After mulling for a year, Laos has rejected a bid by a company from China to build a rare earth minerals plant in the Southeast Asian state, citing the company’s refusal to disclose the source of its minerals and potential adverse environmental impact, according to a government official.
The mining official, speaking on condition of anonymity, said that rare earth minerals could present a risk to the local environment and that without knowing where they came from and which materials are being used, the government could not approve the proposal.
“The rare earth minerals are from foreign countries, but [the company] has not disclosed from which ones. They want to build a production plant, but we won’t allow it because there are too many polluted elements in rare earth minerals,” the official said.
“We have asked for information about the leads, sediments, and chemical toxins they will use, but they would not provide it to us, so we will not authorize it yet.”
The Chinese company, Laos Wonder New Materials Import-Export Co. Ltd., had submitted an application to the Lao government nearly one year ago to build the production plant in Thourakhom district’s Ban Lingxan, located about 50 kilometers (31 miles) from the capital Vientiane.
It is believed that the company plans to produce rare earth oxide. Processed rare earth minerals are used in products such as electronics, fluorescent lamps, magnets, and batteries.
The official said that an environmental impact study had been conducted in the area of the proposed site and found potential risks of pollution to the environment.
He said that in addition to the Chinese company’s failure to provide information on the source of its rare earth minerals, company management was unable to provide details about the potential impact of the mineral production process and had no plan for mitigating damage to the local ecology.
Harmful chemicals—usually toxic acids—used in the company’s production process would also be imported along with raw materials from the third country source, the official said.
Another common hazard associated with the production process is mildly radioactive slurry tailings resulting from the common occurrence of thorium and uranium in rare earth element ores.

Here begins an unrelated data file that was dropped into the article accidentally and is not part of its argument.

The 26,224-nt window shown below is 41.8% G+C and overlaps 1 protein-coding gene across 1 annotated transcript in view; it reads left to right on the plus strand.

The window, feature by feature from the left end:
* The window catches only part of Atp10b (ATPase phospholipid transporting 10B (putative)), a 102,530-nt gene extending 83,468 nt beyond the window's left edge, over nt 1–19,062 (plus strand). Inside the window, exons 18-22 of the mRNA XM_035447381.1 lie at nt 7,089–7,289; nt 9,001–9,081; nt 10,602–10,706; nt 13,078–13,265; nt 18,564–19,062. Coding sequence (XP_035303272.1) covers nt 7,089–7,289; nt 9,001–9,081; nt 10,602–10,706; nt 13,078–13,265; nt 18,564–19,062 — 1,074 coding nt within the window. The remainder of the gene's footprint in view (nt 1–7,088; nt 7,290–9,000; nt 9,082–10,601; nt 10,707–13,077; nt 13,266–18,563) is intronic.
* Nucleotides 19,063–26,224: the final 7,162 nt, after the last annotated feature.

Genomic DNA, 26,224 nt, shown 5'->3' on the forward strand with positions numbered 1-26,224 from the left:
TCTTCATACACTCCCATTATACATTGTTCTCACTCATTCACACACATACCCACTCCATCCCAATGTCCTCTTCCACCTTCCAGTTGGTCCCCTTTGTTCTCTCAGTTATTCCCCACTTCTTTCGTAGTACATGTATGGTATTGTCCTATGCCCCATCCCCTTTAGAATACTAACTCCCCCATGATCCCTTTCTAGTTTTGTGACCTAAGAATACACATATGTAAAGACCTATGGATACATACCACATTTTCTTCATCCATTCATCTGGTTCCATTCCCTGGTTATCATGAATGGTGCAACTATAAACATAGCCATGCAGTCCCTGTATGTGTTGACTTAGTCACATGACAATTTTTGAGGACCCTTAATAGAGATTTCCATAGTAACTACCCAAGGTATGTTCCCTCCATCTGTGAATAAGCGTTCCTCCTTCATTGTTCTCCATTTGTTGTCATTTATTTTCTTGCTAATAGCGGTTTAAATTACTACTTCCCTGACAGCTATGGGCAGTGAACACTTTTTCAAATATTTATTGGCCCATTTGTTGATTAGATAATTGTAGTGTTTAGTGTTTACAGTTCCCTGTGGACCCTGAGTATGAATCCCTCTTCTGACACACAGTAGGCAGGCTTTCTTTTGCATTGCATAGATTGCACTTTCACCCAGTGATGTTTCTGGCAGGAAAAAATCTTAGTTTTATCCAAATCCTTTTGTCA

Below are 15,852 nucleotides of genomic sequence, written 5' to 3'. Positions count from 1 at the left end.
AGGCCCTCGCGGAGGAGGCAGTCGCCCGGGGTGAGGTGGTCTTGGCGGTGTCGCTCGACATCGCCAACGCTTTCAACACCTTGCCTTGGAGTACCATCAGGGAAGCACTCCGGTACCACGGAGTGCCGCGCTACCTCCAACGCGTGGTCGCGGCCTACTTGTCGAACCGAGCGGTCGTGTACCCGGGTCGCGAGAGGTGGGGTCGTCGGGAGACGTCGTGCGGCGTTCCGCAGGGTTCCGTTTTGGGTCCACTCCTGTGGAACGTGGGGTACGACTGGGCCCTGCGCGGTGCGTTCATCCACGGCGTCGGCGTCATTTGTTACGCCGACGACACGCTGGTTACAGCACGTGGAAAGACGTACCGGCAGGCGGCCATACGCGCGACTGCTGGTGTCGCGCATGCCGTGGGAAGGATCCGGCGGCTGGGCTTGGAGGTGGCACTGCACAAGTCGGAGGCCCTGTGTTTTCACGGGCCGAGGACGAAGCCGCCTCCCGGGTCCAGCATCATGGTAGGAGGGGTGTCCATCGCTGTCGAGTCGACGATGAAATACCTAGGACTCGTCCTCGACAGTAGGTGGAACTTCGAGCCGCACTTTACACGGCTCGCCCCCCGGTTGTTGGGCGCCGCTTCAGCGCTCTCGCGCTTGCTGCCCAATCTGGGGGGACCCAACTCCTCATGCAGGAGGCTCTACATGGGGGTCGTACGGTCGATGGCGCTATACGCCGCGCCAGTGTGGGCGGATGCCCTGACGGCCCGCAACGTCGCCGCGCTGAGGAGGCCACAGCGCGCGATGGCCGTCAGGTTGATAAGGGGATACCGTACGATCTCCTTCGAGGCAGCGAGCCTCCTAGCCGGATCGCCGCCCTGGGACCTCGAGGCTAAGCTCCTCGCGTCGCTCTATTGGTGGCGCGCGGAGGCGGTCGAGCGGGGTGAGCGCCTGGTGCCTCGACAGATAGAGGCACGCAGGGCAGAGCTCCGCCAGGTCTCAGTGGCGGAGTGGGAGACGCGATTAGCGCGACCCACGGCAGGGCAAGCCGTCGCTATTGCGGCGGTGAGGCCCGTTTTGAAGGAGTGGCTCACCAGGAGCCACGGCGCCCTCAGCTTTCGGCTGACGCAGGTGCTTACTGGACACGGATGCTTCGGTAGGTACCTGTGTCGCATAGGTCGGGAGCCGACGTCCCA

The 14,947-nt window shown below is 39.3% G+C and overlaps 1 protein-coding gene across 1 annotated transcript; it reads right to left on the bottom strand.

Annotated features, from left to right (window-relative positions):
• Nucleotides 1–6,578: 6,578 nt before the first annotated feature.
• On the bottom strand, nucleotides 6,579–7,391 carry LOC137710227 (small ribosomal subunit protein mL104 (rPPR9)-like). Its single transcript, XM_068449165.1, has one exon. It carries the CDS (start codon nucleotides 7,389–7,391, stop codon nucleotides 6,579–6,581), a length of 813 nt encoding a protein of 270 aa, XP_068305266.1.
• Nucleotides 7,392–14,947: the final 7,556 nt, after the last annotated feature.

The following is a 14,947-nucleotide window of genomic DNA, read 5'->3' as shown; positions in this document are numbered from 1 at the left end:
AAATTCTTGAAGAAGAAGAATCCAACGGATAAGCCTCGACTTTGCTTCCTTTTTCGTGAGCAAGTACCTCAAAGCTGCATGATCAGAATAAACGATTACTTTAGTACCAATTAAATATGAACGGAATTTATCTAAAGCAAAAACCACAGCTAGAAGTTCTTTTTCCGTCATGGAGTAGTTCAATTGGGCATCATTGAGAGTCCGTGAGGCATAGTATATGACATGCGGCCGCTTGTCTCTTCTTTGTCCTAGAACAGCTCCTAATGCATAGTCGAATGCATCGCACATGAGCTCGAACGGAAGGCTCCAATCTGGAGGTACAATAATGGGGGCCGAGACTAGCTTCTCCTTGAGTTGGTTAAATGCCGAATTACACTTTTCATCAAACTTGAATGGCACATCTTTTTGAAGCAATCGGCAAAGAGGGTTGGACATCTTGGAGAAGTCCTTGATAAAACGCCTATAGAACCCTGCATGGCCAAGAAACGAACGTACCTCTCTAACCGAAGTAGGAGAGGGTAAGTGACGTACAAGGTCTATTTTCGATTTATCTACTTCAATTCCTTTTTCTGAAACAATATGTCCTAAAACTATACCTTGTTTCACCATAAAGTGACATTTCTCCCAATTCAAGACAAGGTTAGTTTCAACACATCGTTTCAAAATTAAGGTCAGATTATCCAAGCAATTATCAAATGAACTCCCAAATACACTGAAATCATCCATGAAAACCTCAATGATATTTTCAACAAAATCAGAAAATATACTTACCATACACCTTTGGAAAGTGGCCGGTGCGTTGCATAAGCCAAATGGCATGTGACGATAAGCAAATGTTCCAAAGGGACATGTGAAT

With no plan in place to deal with the waste from the plant, he said, the nearby Nam Gnum River is at risk of pollution, along with the riparian communities that make their livelihood from it.
The project has never been disclosed to the public.
There has also been concern over building a rare earth refinery in Laos' Southeast Asian neighbor Malaysia.
Malaysia had granted an Australian miner a two-year license to operate the first rare earths plant outside China in years but the government is reviewing its decision amid protests over alleged health and environmental risks.
China now produces over 95 percent of the world's rare earth supply, mostly in Inner Mongolia, even though it has only 37 percent of proven reserves.
New demand has recently strained supply, and there is growing concern that the world may soon face a shortage of the rare earths.
In 2009, China announced that it would reduce its export of rare earth materials to 35,000 tons per year in 2010-2015, citing resource depletion and environmental concerns.
However, some critics have said that China’s decision was motivated by an interest in moving up the supply chain to sell valuable finished goods, rather than inexpensive raw materials.
China has a rapidly growing investment presence in resource-starved Laos, which suffers from high rates of poverty and a lack of viable infrastructure.
Chinese firms operate concessions which include casinos in Luang Namtha province, on the border of China’s Yunnan province, and in northwestern Bokeo province on the border with Burma.
Reported by Waroonsiri Sungsuwan for RFA’s Lao service. Translated by Somnet Inthapannha. Written in English by Joshua Lipes.